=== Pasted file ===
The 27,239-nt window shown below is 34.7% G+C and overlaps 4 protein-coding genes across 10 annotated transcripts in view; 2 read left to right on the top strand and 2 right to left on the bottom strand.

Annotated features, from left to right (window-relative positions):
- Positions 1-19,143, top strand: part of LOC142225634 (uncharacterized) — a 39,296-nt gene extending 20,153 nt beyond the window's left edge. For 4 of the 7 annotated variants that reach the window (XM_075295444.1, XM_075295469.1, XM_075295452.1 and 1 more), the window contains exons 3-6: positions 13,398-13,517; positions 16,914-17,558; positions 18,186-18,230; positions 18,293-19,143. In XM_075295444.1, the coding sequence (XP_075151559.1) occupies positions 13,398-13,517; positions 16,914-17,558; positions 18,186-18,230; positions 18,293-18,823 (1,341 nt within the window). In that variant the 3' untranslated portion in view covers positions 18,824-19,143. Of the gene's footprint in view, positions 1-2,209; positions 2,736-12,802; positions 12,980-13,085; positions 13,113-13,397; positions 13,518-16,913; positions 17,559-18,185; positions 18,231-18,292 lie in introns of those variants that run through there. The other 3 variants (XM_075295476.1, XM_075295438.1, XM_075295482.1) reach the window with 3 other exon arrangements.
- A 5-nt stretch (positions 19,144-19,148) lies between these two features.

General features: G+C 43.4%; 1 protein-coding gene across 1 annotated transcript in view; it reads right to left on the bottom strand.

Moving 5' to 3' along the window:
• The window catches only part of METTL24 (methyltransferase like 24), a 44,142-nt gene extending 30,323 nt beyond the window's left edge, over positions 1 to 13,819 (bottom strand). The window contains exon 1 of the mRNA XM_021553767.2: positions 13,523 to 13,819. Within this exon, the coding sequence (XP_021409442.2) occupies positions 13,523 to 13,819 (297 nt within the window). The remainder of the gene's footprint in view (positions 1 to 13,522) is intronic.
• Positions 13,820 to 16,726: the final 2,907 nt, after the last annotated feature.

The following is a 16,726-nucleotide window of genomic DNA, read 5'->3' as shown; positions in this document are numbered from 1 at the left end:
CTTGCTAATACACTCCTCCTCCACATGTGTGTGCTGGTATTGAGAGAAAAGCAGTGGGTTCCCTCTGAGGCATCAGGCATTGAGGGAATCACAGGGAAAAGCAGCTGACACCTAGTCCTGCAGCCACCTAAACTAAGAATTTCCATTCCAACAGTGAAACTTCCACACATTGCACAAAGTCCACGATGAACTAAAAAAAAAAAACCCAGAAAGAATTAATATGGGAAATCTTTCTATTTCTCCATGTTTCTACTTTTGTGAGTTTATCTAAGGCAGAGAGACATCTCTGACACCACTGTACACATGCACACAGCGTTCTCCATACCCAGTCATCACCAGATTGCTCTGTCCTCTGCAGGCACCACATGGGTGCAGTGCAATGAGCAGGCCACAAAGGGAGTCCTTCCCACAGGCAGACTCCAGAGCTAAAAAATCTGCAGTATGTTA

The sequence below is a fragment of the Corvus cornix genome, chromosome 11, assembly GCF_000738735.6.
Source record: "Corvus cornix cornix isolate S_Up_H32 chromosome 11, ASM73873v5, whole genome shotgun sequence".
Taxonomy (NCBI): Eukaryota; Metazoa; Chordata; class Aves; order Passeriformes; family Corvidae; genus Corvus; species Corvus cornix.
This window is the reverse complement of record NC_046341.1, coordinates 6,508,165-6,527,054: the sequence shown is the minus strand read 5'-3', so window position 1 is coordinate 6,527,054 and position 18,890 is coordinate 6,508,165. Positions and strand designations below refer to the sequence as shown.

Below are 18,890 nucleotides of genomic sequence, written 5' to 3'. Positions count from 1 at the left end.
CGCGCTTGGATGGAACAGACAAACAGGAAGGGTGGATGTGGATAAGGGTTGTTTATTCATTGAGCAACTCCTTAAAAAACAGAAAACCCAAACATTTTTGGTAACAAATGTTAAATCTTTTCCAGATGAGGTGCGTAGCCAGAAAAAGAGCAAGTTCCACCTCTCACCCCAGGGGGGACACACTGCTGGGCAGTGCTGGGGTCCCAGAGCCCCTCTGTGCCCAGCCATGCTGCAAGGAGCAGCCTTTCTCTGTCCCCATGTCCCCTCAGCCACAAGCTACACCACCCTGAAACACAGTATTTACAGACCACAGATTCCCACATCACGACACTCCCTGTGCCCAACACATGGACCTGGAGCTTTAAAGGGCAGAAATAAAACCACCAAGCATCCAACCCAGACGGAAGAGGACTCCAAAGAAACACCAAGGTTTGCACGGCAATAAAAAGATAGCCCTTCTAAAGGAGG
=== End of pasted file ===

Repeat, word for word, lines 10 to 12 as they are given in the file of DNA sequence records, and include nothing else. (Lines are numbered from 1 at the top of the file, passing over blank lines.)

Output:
CTTGCTAATACACTCCTCCTCCACATGTGTGTGCTGGTATTGAGAGAAAAGCAGTGGGTTCCCTCTGAGGCATCAGGCATTGAGGGAATCACAGGGAAAAGCAGCTGACACCTAGTCCTGCAGCCACCTAAACTAAGAATTTCCATTCCAACAGTGAAACTTCCACACATTGCACAAAGTCCACGATGAACTAAAAAAAAAAAACCCAGAAAGAATTAATATGGGAAATCTTTCTATTTCTCCATGTTTCTACTTTTGTGAGTTTATCTAAGGCAGAGAGACATCTCTGACACCACTGTACACATGCACACAGCGTTCTCCATACCCAGTCATCACCAGATTGCTCTGTCCTCTGCAGGCACCACATGGGTGCAGTGCAATGAGCAGGCCACAAAGGGAGTCCTTCCCACAGGCAGACTCCAGAGCTAAAAAATCTGCAGTATGTTA

The sequence below is a fragment of the Corvus cornix genome, chromosome 11, assembly GCF_000738735.6.
Source record: "Corvus cornix cornix isolate S_Up_H32 chromosome 11, ASM73873v5, whole genome shotgun sequence".